Recently, a study succeeded to develop hepatocytes from human pluripotent stem cells in a current good manufacturing practice (cGMP) setting that are compliant for cell therapy. The study used two human iPSC and one ESC cGMP lines to generate functional hepatocytes using a highly reproducible protocol. The protocol used chemically defined media and consisted of four steps to produce immature progenitor of hepatocytes in 21 days, followed by seeding the immature progenitor on a scaffold made from 3D poly(ethylene glycol)-diacrylate hydrogel lattice to induce the maturation into hepatocytes. These hepatocytes were tested on immune-competent mice and were showed to be viable and functional [41].

3.7. Mechanism of Action of Liver Failure Healing in Adult Stem Cell Therapy

From the various kinds of stem cells, most studies using MSCs either from the bone marrow [1416, 18, 25] or umbilical cord [2628] showed the most promising results, especially when combined with concomitant standard/supporting therapy [14, 16, 18, 2528].

MSCs are stromal cells that can be differentiated into hepatic lineage [19], though most studies showed that in stem cell therapy, most stem cells did not differentiate into the needed cells to replace damaged cells except in several conditions such as bone repair [42]; instead stem cells mostly work through paracrine effect [42]. MSC paracrine effect was shown to target hepatic stellate cells to reduce fibrosis [43], and this effect was also shown in a randomized controlled trial that found 25% and 37% reduction of fibrosis in treatment groups that received autologous BM-MSCs in a dose of cells via the hepatic artery as once and twice administration, respectively [17].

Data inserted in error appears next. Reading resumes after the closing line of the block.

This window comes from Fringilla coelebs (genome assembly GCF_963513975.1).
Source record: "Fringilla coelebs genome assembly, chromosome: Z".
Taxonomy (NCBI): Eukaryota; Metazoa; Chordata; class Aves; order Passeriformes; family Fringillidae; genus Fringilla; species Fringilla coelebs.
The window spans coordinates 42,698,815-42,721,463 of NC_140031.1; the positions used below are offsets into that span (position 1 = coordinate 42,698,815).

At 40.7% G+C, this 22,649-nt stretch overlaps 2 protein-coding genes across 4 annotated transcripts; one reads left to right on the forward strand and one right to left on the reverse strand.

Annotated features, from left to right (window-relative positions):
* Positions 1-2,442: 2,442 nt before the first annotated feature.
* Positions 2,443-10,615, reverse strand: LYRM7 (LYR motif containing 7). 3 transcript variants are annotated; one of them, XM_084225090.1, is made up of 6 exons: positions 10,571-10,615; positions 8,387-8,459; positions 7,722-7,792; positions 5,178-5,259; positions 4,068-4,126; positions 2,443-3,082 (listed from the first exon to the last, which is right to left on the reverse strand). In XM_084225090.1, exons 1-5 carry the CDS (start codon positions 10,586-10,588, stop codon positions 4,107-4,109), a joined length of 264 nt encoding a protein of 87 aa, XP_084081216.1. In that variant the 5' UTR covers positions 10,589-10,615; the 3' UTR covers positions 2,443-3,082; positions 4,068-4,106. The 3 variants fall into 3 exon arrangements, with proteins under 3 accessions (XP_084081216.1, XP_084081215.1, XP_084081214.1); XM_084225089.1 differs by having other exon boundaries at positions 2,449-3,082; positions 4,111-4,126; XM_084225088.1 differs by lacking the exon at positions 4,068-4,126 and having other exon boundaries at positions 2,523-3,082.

This review showed that IV route was equal to invasive application via the hepatic artery [19, 27, 28] or the splenic artery [5] and was safer compared to portal vein delivery [9] that deliver the stem cells directly to the liver. These findings might be due to the fact that when MSCs are delivered via IV route, after 30 minutes they are trapped in the liver, spleen, and lungs, and after 90 minutes they are in the liver, spleen, and bone marrow [44]. When MSCs home to liver, they can send mitochondria-containing tunneling nanotubes to their surrounding damaged hepatocytes to repair the damage [42]. For MSCs that are trapped in other area/organs other than liver, they can communicate with the damaged hepatocytes in the liver from afar by means of extracellular vesicles (microvesicles and exosomes) and send beneficial factors such as cytokines and growth factors including hepatocyte growth factors (HGF) to heal the damaged hepatocytes [42, 45] or to act on resident stem cells to differentiate and to replace the damaged hepatocytes.